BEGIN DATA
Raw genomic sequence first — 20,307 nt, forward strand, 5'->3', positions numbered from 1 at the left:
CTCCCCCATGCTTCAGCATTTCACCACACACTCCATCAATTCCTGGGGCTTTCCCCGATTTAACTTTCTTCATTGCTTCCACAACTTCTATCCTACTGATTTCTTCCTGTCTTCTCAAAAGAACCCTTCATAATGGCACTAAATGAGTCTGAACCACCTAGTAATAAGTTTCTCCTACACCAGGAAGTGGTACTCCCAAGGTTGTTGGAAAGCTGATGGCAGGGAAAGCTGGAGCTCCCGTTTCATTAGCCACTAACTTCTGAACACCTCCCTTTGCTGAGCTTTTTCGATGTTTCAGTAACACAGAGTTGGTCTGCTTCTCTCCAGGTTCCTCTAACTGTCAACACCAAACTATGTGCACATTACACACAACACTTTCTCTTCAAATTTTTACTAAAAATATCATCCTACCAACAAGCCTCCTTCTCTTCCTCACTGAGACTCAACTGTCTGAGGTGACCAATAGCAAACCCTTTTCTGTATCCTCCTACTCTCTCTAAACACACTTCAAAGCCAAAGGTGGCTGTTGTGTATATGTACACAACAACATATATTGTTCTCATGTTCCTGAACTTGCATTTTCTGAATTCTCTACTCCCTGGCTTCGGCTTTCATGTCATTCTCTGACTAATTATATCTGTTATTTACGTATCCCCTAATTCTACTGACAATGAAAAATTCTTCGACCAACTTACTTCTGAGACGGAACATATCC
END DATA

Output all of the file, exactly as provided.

Raw genomic sequence first — 20,307 nt, forward strand, 5'->3', positions numbered from 1 at the left:
CTCCCCCATGCTTCAGCATTTCACCACACACTCCATCAATTCCTGGGGCTTTCCCCGATTTAACTTTCTTCATTGCTTCCACAACTTCTATCCTACTGATTTCTTCCTGTCTTCTCAAAAGAACCCTTCATAATGGCACTAAATGAGTCTGAACCACCTAGTAATAAGTTTCTCCTACACCAGGAAGTGGTACTCCCAAGGTTGTTGGAAAGCTGATGGCAGGGAAAGCTGGAGCTCCCGTTTCATTAGCCACTAACTTCTGAACACCTCCCTTTGCTGAGCTTTTTCGATGTTTCAGTAACACAGAGTTGGTCTGCTTCTCTCCAGGTTCCTCTAACTGTCAACACCAAACTATGTGCACATTACACACAACACTTTCTCTTCAAATTTTTACTAAAAATATCATCCTACCAACAAGCCTCCTTCTCTTCCTCACTGAGACTCAACTGTCTGAGGTGACCAATAGCAAACCCTTTTCTGTATCCTCCTACTCTCTCTAAACACACTTCAAAGCCAAAGGTGGCTGTTGTGTATATGTACACAACAACATATATTGTTCTCATGTTCCTGAACTTGCATTTTCTGAATTCTCTACTCCCTGGCTTCGGCTTTCATGTCATTCTCTGACTAATTATATCTGTTATTTACGTATCCCCTAATTCTACTGACAATGAAAAATTCTTCGACCAACTTACTTCTGAGACGGAACATATCC